The publication detail shows the title, authors (with indicators showing other profiled authors), information on the publishing organization, abstract and a link to the article in PubMed. This abstract is what is used to create the fingerprint of the publication. If any grants are referenced by the publication, they will be listed here as well.
Association between protein intake and blood pressure: the INTERMAP Study.
Paul Elliott; Jeremiah Stamler; Alan R Dyer; Lawrence Appel; Barbara Dennis; Hugo Kesteloot; Hirotsugu Ueshima; Akira Okayama; Queenie Chan; Daniel B Garside; et al. (Profiled Author: Lawrence Appel)
Department of Epidemiology and Public Health, Faculty of Medicine, St Mary's Campus, Imperial College London, London, England. firstname.lastname@example.org
Archives of internal medicine 2006;166(1):79-87.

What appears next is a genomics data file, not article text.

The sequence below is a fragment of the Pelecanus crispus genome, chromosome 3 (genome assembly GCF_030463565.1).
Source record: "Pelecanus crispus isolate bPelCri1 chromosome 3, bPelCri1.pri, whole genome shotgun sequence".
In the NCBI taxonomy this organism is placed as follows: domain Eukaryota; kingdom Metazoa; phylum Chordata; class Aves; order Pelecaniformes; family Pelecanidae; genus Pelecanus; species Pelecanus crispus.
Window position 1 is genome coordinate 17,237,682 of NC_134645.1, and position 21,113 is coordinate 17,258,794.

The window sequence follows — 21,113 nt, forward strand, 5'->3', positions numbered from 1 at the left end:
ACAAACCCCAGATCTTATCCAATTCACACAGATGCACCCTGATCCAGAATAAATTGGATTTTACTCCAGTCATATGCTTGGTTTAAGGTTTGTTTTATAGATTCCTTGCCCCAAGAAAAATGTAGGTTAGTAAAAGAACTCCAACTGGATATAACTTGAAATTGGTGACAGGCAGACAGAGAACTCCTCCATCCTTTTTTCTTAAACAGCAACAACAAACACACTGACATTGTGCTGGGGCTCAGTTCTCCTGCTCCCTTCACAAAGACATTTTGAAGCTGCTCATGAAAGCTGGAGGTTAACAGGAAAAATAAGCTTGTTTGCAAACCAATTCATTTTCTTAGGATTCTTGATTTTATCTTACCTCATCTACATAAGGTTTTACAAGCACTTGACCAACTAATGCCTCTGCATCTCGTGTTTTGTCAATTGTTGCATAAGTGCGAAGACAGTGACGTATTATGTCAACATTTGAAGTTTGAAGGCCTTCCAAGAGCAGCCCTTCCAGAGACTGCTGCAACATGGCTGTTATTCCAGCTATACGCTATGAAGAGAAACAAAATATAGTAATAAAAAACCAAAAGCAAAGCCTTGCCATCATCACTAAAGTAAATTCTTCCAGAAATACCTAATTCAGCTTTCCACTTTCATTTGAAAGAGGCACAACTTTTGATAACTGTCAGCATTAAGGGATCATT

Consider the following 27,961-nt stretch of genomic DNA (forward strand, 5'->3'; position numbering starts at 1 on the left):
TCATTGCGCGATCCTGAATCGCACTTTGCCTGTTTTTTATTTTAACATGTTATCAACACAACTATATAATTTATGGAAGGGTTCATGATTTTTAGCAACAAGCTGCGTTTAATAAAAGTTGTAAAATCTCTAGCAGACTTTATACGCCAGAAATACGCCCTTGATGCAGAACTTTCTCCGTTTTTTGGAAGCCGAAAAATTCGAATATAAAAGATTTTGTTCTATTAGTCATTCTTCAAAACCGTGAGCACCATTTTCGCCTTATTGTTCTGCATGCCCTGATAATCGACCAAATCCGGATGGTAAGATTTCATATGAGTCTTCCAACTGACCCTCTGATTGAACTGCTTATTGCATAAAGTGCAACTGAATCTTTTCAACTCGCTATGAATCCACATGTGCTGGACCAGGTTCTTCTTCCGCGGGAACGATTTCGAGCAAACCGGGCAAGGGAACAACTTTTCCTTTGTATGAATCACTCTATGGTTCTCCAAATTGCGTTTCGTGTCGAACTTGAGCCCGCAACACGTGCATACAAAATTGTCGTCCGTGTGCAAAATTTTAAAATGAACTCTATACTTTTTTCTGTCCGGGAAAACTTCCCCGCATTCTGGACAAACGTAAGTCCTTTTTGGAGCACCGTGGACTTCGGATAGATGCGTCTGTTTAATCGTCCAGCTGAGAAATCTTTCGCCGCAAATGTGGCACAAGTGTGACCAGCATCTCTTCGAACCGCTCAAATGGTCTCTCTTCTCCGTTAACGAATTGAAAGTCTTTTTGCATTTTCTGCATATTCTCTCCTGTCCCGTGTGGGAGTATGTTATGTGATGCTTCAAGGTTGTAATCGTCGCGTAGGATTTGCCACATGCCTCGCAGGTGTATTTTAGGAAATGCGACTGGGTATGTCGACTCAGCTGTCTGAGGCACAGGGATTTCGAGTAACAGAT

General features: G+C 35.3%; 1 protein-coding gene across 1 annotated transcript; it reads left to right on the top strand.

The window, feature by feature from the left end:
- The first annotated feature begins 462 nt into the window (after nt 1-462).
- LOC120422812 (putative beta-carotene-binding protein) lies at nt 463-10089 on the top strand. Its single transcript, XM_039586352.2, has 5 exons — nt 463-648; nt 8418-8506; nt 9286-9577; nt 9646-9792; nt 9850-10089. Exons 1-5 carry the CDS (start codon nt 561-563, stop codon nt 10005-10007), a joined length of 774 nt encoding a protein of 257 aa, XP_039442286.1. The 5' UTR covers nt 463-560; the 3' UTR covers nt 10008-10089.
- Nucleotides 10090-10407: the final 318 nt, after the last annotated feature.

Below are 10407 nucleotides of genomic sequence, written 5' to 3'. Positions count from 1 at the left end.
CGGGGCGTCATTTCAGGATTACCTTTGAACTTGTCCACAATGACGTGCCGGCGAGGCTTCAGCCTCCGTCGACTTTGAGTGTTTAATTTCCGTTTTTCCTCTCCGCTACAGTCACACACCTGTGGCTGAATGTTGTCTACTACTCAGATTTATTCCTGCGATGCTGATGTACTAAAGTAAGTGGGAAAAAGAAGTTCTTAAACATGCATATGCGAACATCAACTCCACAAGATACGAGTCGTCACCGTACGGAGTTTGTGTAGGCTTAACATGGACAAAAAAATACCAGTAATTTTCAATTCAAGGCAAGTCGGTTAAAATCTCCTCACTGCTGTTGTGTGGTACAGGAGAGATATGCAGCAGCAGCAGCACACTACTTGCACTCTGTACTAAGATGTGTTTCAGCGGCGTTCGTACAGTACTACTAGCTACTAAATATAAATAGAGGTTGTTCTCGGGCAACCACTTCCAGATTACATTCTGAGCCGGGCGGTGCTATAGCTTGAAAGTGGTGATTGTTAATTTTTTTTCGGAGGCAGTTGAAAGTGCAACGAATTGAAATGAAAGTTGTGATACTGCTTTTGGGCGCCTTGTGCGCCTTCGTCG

BACKGROUND: Findings from epidemiological studies suggest an inverse relationship between individuals' protein intake and their blood pressure. METHODS: Cross-sectional epidemiological study of 4680 persons, aged 40 to 59 years, from 4 countries. Systolic and diastolic blood pressure was measured 8 times at 4 visits. Dietary intake based on 24-hour dietary recalls was recorded 4 times. Information on dietary supplements was noted. Two 24-hour urine samples were obtained per person. RESULTS: There was a significant inverse relationship between vegetable protein intake and blood pressure. After adjusting for confounders, blood pressure differences associated with higher vegetable protein intake of 2.8% kilocalories were -2.14 mm Hg systolic and -1.35 mm Hg diastolic (P<.001 for both); after further adjustment for height and weight, these differences were -1.11 mm Hg systolic (P<.01) and -0.71 mm Hg diastolic (P<.05). For animal protein intake, significant positive blood pressure differences did not persist after adjusting for height and weight. For total protein intake (which had a significant interaction with sex), there was no significant association with blood pressure in women, nor in men after adjusting for dietary confounders. There were significant differences in the amino acid content of the diets of persons with high vegetable and low animal protein intake vs the diets of persons with low vegetable and high animal protein intake. CONCLUSIONS: Vegetable protein intake was inversely related to blood pressure. This finding is consistent with recommendations that a diet high in vegetable products be part of healthy lifestyle for prevention of high blood pressure and related diseases.
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